A good joke can ease us into a gentle groan or propel us into laughing out loud. It can also subtly hit the nail on the head of both truth and tragedy. Take for example, this humorous yet exasperated account from a man searching for something to do one morning during a sudden power outage in his home:
"My Laptop, TV, DVD, iPad and my new surround sound music system were all shut down! Then I discovered that my iPhone battery was flat! To top it off, it was raining so I couldn't go for a walk, bike or run. The garage door opener needs electricity so I couldn't go anywhere in the car. I went into the kitchen to make coffee and then I remember that this also needed power, so I sat and talked with my wife for a few hours. She seems like a nice person."
This got me thinking about the art of conversation and how things are changing with how we talk with each other. I remembered the Great North American Power Outage of August 14, 2003. 50 million people were affected, and most made do, took care of each other and chatted by candlelight. For a few years that followed, people seemed to cozy up to the idea of celebrating the GNAPO anniversary by getting unplugged. It seemed that the outage had shed light on more than the need of improving standards for utility and power agencies. Out of the darkness, people had started talking again, they huddled together to play board games, and sang songs about spinning wheels by firelight. Just like the magical moment when the Grinch Who Stole Christmas grows a heart, everyone started having conversations, all the time...Oh wait, that didn't really happen - my mistake, must have been a scene from a Walton’s episode.
Which brings me to the point of this blog - as usual, I have more questions than answers. Are conversations still happening and how are they different from say, 20 years ago? Has the art of pleasant conversation been lost? Increasingly, we see people rushing through their day, with downward gaze, thumbs all a-twitter, in anticipation of the next text, instant message, email or tweet. Once the quintessential safe-havens for brief and pleasant conversation - the grocery store checkout line, bus stop, or park bench now routinely play host to hipsters in headphones, multitasking moms, and workaholics.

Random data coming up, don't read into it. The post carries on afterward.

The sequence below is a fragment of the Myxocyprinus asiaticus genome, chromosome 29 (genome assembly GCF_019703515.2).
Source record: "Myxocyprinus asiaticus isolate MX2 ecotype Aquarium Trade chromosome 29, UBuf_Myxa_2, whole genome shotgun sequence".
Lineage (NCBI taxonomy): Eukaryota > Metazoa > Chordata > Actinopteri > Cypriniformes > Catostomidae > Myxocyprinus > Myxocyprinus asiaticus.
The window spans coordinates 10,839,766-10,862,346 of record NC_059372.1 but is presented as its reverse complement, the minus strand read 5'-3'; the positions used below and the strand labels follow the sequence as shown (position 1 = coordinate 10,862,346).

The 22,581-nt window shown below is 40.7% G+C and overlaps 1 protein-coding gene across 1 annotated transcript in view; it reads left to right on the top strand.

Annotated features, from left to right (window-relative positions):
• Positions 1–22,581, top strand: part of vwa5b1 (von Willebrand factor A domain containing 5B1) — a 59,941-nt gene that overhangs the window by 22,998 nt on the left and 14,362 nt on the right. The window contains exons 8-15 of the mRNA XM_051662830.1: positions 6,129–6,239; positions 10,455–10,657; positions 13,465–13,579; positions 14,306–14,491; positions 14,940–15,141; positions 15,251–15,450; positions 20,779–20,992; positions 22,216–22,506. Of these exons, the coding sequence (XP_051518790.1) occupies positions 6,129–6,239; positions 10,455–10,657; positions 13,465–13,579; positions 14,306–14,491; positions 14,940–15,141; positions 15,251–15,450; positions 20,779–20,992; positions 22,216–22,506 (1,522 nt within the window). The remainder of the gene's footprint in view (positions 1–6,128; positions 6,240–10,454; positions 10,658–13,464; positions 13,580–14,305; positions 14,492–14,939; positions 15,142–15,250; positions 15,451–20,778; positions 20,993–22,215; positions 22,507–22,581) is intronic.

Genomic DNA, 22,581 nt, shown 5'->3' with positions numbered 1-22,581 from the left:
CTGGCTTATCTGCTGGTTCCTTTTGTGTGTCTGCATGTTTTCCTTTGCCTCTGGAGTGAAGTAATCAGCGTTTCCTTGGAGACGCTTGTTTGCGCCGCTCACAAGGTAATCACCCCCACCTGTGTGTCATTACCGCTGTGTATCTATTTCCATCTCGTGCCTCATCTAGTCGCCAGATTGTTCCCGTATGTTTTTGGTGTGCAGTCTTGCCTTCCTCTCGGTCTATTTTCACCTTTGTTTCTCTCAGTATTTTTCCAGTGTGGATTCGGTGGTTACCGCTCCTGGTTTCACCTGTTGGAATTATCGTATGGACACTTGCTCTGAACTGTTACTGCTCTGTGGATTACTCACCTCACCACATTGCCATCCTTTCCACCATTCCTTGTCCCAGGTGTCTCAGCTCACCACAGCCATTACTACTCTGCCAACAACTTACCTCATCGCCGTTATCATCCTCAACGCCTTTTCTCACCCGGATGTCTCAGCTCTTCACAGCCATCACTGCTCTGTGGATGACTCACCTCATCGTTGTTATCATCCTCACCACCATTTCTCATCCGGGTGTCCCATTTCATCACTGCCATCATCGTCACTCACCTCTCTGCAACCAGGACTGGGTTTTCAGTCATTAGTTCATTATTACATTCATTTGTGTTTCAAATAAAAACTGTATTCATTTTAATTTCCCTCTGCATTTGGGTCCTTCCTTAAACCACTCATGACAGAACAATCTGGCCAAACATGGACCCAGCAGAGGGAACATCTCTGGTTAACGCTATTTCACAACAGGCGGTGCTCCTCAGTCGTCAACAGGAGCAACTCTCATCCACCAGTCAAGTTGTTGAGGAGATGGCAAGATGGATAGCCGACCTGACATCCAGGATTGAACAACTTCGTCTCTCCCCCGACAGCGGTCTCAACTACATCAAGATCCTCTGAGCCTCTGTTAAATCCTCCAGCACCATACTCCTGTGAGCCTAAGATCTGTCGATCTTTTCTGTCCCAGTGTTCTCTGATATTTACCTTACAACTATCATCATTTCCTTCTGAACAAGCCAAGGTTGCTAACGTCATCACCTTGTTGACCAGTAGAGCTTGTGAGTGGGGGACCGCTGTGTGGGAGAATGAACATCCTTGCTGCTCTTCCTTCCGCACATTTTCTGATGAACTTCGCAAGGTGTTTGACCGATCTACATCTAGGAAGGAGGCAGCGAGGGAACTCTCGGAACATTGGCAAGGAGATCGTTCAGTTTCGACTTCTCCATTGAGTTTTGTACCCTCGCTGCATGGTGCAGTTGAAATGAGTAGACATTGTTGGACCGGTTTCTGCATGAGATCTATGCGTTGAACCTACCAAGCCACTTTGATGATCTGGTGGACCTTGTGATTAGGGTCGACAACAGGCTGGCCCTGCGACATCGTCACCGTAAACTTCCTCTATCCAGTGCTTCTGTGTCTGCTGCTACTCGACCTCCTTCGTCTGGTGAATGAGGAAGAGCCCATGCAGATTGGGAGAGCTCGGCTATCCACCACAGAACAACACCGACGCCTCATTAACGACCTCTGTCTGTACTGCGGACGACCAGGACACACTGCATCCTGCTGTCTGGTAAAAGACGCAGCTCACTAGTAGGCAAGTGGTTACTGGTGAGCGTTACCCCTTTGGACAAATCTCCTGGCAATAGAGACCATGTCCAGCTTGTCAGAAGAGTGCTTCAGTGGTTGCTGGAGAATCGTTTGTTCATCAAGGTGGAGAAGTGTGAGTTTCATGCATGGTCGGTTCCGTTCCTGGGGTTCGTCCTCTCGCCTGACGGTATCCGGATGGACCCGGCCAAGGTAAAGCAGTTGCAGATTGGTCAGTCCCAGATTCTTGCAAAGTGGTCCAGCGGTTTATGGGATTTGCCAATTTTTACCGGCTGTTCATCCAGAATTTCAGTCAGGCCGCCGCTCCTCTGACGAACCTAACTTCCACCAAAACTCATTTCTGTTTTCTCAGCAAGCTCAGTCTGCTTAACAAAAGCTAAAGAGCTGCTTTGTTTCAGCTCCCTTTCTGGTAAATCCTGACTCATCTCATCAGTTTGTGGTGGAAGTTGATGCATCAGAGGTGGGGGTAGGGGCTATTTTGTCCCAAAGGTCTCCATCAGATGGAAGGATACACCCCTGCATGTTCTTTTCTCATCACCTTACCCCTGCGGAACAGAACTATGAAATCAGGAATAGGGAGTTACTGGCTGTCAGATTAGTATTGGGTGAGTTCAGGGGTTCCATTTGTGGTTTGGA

If faced with the risk (or is it opportunity) of talking to a stranger, it seems more likely someone will opt to "call a friend" or launch into a game of Angry Birds. Recently, I was surprised and delighted to hear a stranger in the produce department strike up a conversation about watermelon. When I turned to engage, I embarrassingly realized they were talking on their cell phone.
I wonder also about how our seniors, congenial cohort that they are, and especially elders with vision loss, feel about friendly conversation, or perhaps the lack there of. In wintertime, the isolation of being housebound due to advancing age and vision loss is especially difficult. Imagine what a difference a phone call could make. When arranging Vision Mate matches for our clients in long term care, I am always struck by the challenges they face when trying to make new friends, and the loneliness they endure when they cannot. Imagine what a difference an in-person visit can make.
Sometimes we convince ourselves that silence is golden in every situation. We may think that small talk is meaningless, and we find the prospect of it daunting. It does not have to be. Here are some tips on how to break the ice and cultivate a conversation with someone who may not be familiar with instant messaging, skype, or facetime.
Don't wait for a power outage. You can strike up a good conversation with anyone, anywhere, anytime. Who knows? You might meet some interesting people, and likewise for them.
Make the first move. Be genuine, take note of your tone, and warm up with the small stuff. Don’t be afraid to talk about things you see. An older lady with partial-sight, once told me that a fellow resident in her retirement community commented on the fact that it had started to snow and a major storm was on the way. She then apologized, "I'm sorry, I shouldn’t have said that because you can’t see it."
Relax. Just be yourself, a good listener, attentive and honest. Be receptive to conversation if someone initiates it.
Stay in the moment. Ask, "How are you?" and remember to wait for the reply. In your response to the same follow-up question, offer up some specifics so that you can chat about something you might both enjoy. For example, "I feel great and I am so excited today. I have been collecting Elvis memorabilia for years and just discovered that I have one of his original capes. Do you keep any collections?"
Ask about simple things you might have in common. Use open-ended questions like asking about the situation you are currently sharing, "How did you find out about this event?" If someone asks you a question, don't forget to ask them the same question in return.
Make a sincere compliment about something you appreciate or notice about the person. It can be as basic as saying, "That is a lovely sweater, did you knit it?"
Know when to end the conversation and do it gracefully. “It has been nice chatting with you...good luck on your project... the time just flew by... it was nice to meet you... have a good evening...”
What to avoid in a close encounter of the general kind:
Don't get too personal like asking someone if they are married or what religious affiliation they have.
Do not check your cell phone for the duration of the conversation - unless it is an emergency.
Be careful not to dwell on negative topics and resist the temptation to make it all about you.
Lastly, don't go overboard on telling bad knock-knock jokes!